- The Washington Times - Wednesday, May 10, 2000

Federal and District of Columbia police have shut down one of the most violent drug gangs in the city, charging its ringleader with 15 counts of murder the most ever for one person in the District.
The U.S. Attorney's Office for the District of Columbia yesterday unsealed a 76-count indictment of 13 gang members on charges of murder, drug trafficking, racketeering and conspiracy.
"This is one of the most violent, if not the most violent, gangs the city has seen to date," U.S. Attorney Wilma Lewis said. The indictment and arrests "will go a long way to putting an end to this violent drug organization."
Yesterday's indictment stems from a long-running and continuing investigation by the Safe Streets Task Force a joint FBI-Metropolitan Police Department initiative.
As a result of the investigation, the Metropolitan Police Department was able to close 33 homicide cases 16 directly and 17 indirectly.
The massive indictment, which runs almost 100 pages, tells the 10-year story of drug traffickers in Southeast and Northeast who killed at least 16 persons to protect their narcotics turf, to retaliate for injury, for fear they would help law enforcement, or just for money.
Kevin L. Gray, 28, the gang's ringleader, is charged with 15 murders. Rodney L. Moore, 35, another gang leader, is charged with seven murders.
Gray and Moore whom Miss Lewis called "very violent individuals" were jailed in October of last year after a federal grand jury indicted them on drug-conspiracy charges.
All 13 gang members face a possible prison sentence of life without the possibility of parole. The charges against 11 gang members, including Gray and Moore, make them eligible for the death penalty, Miss Lewis said.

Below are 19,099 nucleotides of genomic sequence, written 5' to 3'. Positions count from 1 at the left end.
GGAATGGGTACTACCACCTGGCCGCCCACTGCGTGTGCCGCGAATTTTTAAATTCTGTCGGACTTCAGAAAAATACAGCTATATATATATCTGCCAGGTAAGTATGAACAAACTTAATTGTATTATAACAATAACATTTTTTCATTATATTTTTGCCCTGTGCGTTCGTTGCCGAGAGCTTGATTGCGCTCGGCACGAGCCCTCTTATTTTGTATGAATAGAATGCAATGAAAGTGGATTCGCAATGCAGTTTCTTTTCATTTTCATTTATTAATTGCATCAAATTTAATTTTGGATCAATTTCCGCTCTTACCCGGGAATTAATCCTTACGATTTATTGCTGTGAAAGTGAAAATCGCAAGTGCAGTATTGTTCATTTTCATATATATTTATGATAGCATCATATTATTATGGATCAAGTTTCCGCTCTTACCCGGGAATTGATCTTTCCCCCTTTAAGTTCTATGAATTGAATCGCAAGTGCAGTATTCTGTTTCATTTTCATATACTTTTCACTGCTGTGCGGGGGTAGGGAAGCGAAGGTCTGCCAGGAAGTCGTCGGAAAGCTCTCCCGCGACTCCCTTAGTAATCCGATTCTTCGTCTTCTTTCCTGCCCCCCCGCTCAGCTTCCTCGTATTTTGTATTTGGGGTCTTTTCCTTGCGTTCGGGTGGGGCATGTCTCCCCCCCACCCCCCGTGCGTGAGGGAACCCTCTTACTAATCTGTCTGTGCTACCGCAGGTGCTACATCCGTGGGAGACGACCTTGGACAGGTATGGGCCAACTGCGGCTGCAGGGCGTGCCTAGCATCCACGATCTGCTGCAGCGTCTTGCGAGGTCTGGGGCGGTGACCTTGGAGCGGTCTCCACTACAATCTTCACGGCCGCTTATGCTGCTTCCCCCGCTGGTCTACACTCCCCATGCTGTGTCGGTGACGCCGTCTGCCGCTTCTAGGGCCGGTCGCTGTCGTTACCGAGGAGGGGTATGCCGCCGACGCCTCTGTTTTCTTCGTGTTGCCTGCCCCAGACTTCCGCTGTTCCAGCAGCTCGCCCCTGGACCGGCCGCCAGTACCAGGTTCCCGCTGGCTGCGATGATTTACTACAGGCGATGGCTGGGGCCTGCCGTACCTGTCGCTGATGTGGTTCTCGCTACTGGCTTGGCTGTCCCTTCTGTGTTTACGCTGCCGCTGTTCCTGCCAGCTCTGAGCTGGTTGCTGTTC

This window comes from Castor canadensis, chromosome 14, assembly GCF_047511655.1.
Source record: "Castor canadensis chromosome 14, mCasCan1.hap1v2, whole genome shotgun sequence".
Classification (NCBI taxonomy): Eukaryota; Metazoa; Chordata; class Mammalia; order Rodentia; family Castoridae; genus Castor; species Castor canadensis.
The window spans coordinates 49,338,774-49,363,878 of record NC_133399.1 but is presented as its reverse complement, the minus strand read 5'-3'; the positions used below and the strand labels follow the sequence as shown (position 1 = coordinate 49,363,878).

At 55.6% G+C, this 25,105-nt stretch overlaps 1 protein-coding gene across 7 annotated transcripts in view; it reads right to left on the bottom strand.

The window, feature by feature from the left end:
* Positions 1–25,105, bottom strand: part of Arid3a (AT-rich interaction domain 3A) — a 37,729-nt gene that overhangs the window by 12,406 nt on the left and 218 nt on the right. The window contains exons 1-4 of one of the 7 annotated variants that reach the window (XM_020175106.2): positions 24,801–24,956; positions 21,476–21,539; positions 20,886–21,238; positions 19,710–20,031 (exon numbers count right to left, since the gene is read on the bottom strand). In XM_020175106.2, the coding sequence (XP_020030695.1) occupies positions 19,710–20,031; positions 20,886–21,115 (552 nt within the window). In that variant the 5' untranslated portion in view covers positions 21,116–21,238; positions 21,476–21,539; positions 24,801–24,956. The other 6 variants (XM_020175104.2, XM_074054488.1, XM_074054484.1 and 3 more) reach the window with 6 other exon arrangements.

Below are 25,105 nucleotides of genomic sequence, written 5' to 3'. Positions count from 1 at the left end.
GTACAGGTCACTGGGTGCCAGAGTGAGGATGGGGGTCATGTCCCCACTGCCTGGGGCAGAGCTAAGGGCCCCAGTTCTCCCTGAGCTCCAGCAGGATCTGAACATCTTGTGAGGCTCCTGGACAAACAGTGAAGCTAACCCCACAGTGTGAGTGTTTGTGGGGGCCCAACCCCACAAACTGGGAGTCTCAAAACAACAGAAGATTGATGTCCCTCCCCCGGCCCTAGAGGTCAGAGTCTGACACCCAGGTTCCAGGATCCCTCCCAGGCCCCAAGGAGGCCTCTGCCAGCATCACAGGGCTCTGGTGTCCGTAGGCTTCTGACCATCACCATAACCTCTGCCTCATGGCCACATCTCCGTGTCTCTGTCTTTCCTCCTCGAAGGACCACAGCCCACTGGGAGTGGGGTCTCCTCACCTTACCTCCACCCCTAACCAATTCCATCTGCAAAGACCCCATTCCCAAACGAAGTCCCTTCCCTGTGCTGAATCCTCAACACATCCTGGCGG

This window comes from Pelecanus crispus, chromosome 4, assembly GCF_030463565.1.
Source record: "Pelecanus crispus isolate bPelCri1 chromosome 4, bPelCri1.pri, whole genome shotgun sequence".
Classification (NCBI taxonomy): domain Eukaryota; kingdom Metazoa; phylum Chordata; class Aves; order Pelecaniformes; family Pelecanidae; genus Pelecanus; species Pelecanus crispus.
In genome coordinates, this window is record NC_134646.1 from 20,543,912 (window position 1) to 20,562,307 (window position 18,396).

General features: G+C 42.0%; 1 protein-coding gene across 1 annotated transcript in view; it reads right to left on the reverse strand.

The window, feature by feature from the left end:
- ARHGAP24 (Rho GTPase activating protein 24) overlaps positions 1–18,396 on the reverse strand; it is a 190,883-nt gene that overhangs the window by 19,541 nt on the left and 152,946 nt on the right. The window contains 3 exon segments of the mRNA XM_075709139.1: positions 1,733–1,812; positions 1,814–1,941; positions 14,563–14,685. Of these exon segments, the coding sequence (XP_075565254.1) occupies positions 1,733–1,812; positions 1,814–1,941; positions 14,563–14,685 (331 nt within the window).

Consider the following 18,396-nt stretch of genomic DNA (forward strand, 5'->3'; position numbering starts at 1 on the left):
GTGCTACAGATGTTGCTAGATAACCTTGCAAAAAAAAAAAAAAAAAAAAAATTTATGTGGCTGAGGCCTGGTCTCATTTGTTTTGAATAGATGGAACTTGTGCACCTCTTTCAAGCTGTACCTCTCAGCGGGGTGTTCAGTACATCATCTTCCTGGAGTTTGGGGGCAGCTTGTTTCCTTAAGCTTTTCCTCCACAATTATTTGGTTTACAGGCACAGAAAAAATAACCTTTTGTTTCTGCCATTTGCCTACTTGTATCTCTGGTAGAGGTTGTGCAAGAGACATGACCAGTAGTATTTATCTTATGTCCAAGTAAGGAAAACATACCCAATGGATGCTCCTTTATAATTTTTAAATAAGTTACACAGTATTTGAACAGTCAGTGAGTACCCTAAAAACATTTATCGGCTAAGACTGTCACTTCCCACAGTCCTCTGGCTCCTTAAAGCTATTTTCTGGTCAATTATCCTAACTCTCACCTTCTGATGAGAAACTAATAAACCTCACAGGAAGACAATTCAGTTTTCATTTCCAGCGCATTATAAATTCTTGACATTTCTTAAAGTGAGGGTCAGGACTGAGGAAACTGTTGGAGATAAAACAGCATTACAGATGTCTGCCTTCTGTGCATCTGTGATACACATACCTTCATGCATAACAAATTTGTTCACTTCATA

She repeatedly declined to say whether she will recommend to Attorney General Janet Reno the death penalty for any of the suspects.
However, Miss Lewis hinted at her view of murderous drug traffickers. Those who continue running drugs and killing to protect their business "do so at their own peril," she warned.
Gray and Moore also face separate federal charges for murdering several people they suspected of cooperating with law enforcement. Miss Lewis would not say if any of those killed had been working with police.
Three of the suspects remain at large: Wilford Oliver, a k a "Woofus," 52; Derrick Moore, a k a "DJ," 32, the brother of Rodney Moore; and Frank Howard, a k a "Fat Frank," 30.
More indictments and arrests are likely, Miss Lewis said.
"The big hitters are crippled," said Jose Acosta, commander of the Special Investigations Division of the Metropolitan Police Department. "This has completely knocked them down."
Charging documents lay out how a sophisticated gang with a clear hierarchy of leaders, lieutenants and foot soldiers bought, processed, packaged, hid and sold drugs all over the eastern half of the city for the past decade.
They used cellular phones and pagers to relay commands, and spoke in code words and nicknames like "Rasoo," "Pappy," "Stink," "Garma-Goo," or "Woofus."
Some of the employees of the operation were minors presumably hired because they faced potentially less-severe punishments in the juvenile-justice system.
The reasons for the slayings vary: a drug debt, stolen narcotics, infringing on the gang's turf, retaliation for hurting a gang member, or a suspicion that someone was working with police.
Gray and Moore usually rewarded the triggerman with crack cocaine and money.
Rodney Faison, a k a "Booyang," was shot and killed Jan. 3, 1998 "because Faison was disrupting the organization's sales of crack cocaine by selling 'demos,' " or small quantities of fake crack cocaine, the indictment said.
Task force investigators have executed 54 search warrants, seized kilograms of narcotics, 35 firearms, nine vehicles and more than $150,000. This has led to a total of 50 persons being charged throughout the investigation.
"This shows we're very serious about breaking up these gangs and doing something about the violence in this city," said Police Chief Charles H. Ramsey.
"A relatively small group of people are responsible for a large part of the violence."
Police department officials said they will monitor remaining gang members and other known criminals in the area to ensure another group doesn't take up the slack in drug trafficking left by the arrested gang members.
"We'll look for people to fill the void because there is a market," Chief Ramsey said.

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